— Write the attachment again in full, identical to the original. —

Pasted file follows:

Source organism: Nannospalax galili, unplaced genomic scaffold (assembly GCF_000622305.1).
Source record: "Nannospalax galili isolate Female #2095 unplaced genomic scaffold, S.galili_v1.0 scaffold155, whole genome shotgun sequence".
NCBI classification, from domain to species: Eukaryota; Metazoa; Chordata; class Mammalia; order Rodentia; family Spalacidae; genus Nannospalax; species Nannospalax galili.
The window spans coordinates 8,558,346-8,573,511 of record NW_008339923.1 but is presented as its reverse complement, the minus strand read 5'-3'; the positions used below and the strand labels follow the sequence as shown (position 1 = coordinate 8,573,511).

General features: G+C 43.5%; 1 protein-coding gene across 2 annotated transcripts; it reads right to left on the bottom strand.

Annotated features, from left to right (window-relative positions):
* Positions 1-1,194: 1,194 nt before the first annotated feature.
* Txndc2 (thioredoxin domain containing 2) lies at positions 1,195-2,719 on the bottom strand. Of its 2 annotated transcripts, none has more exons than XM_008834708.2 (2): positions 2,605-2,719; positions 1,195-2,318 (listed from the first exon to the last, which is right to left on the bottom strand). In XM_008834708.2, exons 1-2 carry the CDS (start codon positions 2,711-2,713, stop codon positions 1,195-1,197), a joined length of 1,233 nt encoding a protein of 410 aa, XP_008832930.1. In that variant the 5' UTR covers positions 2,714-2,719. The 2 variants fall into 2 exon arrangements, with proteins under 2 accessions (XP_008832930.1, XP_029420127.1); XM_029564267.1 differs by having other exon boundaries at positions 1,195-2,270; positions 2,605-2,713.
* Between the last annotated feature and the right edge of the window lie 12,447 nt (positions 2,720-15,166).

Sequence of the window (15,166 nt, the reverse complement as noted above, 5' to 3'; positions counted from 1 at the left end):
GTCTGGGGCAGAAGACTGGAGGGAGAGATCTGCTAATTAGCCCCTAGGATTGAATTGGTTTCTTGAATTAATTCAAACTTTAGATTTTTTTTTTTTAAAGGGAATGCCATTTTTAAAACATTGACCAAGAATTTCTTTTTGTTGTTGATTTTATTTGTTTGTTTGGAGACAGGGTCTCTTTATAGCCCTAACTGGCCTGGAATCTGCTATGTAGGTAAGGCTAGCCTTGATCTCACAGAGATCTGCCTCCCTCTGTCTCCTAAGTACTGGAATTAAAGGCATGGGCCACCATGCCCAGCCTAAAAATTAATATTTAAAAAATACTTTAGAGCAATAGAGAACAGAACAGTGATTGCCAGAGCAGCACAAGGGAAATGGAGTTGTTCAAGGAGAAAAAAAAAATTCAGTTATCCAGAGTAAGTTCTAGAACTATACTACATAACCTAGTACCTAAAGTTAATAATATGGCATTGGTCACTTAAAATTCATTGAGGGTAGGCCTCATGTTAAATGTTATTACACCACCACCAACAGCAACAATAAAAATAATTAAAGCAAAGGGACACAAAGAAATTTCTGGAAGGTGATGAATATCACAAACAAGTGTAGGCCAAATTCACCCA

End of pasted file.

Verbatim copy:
Source organism: Nannospalax galili, unplaced genomic scaffold (assembly GCF_000622305.1).
Source record: "Nannospalax galili isolate Female #2095 unplaced genomic scaffold, S.galili_v1.0 scaffold155, whole genome shotgun sequence".
NCBI classification, from domain to species: Eukaryota; Metazoa; Chordata; class Mammalia; order Rodentia; family Spalacidae; genus Nannospalax; species Nannospalax galili.
The window spans coordinates 8,558,346-8,573,511 of record NW_008339923.1 but is presented as its reverse complement, the minus strand read 5'-3'; the positions used below and the strand labels follow the sequence as shown (position 1 = coordinate 8,573,511).

General features: G+C 43.5%; 1 protein-coding gene across 2 annotated transcripts; it reads right to left on the bottom strand.

Annotated features, from left to right (window-relative positions):
* Positions 1-1,194: 1,194 nt before the first annotated feature.
* Txndc2 (thioredoxin domain containing 2) lies at positions 1,195-2,719 on the bottom strand. Of its 2 annotated transcripts, none has more exons than XM_008834708.2 (2): positions 2,605-2,719; positions 1,195-2,318 (listed from the first exon to the last, which is right to left on the bottom strand). In XM_008834708.2, exons 1-2 carry the CDS (start codon positions 2,711-2,713, stop codon positions 1,195-1,197), a joined length of 1,233 nt encoding a protein of 410 aa, XP_008832930.1. In that variant the 5' UTR covers positions 2,714-2,719. The 2 variants fall into 2 exon arrangements, with proteins under 2 accessions (XP_008832930.1, XP_029420127.1); XM_029564267.1 differs by having other exon boundaries at positions 1,195-2,270; positions 2,605-2,713.
* Between the last annotated feature and the right edge of the window lie 12,447 nt (positions 2,720-15,166).

Sequence of the window (15,166 nt, the reverse complement as noted above, 5' to 3'; positions counted from 1 at the left end):
GTCTGGGGCAGAAGACTGGAGGGAGAGATCTGCTAATTAGCCCCTAGGATTGAATTGGTTTCTTGAATTAATTCAAACTTTAGATTTTTTTTTTTTAAAGGGAATGCCATTTTTAAAACATTGACCAAGAATTTCTTTTTGTTGTTGATTTTATTTGTTTGTTTGGAGACAGGGTCTCTTTATAGCCCTAACTGGCCTGGAATCTGCTATGTAGGTAAGGCTAGCCTTGATCTCACAGAGATCTGCCTCCCTCTGTCTCCTAAGTACTGGAATTAAAGGCATGGGCCACCATGCCCAGCCTAAAAATTAATATTTAAAAAATACTTTAGAGCAATAGAGAACAGAACAGTGATTGCCAGAGCAGCACAAGGGAAATGGAGTTGTTCAAGGAGAAAAAAAAAATTCAGTTATCCAGAGTAAGTTCTAGAACTATACTACATAACCTAGTACCTAAAGTTAATAATATGGCATTGGTCACTTAAAATTCATTGAGGGTAGGCCTCATGTTAAATGTTATTACACCACCACCAACAGCAACAATAAAAATAATTAAAGCAAAGGGACACAAAGAAATTTCTGGAAGGTGATGAATATCACAAACAAGTGTAGGCCAAATTCACCCA